The South London Combined Transport Service retrieved 1536 children aged 1 month to 16 years to paediatric intensive care (PIC) units usually in south London, over a 2.5 year period. Eighty one per cent of cases were for general PIC, the specialist cases being mainly cardiac and neurosurgical. The service commenced as part of a national framework for improved PIC and offers children with complex needs a safe specialist transfer. Clinician and parental satisifaction with the service appears high, although there are considerable service pressures. Intensive care beds were successfully located, helping to reduce fragmentation of PIC for this population.
- interhospital transport
- intensive care
- AIC, adult intensive care
- PIC, paediatric intensive care
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Experience from North America1,2 and from Australia3 has shown that specialised paediatric intensive care (PIC) teams can deliver rapid and effective care to children requiring interhospital transfer. These systems are seen as essential in underpinning a modern paediatric intensive care service.4,5 In 1997, the UK Department of Health published a framework for the provision of PIC in England and Wales.6 This included a recommendation on transfer to specialist centres, staffed by doctors and nurses trained in PIC. The justification for developing these services was the evidence, already available in the 1990s, that if properly constructed, risk to children in transfer was low and outcomes better than if transported in an ad hoc manner.7 In 1999, a report profiled the use of hospital services by critically ill children in the North and South Thames regions.8 This identified the challenge facing PIC consequent on fragmentation of the service, and that 7% of children outside London were being cared for in adult intensive care (AIC).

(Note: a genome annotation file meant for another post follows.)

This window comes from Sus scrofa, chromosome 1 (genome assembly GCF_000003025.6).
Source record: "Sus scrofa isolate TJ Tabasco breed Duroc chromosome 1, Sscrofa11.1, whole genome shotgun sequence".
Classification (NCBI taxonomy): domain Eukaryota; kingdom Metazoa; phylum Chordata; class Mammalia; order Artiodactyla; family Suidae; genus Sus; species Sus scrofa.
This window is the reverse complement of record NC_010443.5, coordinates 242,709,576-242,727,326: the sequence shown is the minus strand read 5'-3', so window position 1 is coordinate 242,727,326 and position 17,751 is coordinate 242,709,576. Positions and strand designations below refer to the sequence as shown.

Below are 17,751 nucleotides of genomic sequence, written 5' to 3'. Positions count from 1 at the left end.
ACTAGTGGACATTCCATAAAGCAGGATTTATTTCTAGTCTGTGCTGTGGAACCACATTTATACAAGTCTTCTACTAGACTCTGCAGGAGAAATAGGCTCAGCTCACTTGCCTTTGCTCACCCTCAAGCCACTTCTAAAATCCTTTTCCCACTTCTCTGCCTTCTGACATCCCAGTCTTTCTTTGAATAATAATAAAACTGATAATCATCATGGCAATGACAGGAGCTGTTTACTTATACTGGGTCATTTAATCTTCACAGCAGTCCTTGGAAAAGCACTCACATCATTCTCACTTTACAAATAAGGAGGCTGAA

In response to the national policy guidance and the Thames report, the lead commissioners from 12 health authorities covering over 1.3 million children aged 1 month to 16 years in south London, Kent, Sussex, and Surrey jointly funded the provision of a common transport service into three south London teaching hospitals. All three provide PIC, but in accordance with the Department of Health framework, the lead centre was designated as Guy’s Hospital. King’s College Hospital provides mainly specialist PIC (neurosurgery and hepatic), and St George’s Hospital provides a mixture of general and specialist PIC (for example, paediatric oncology).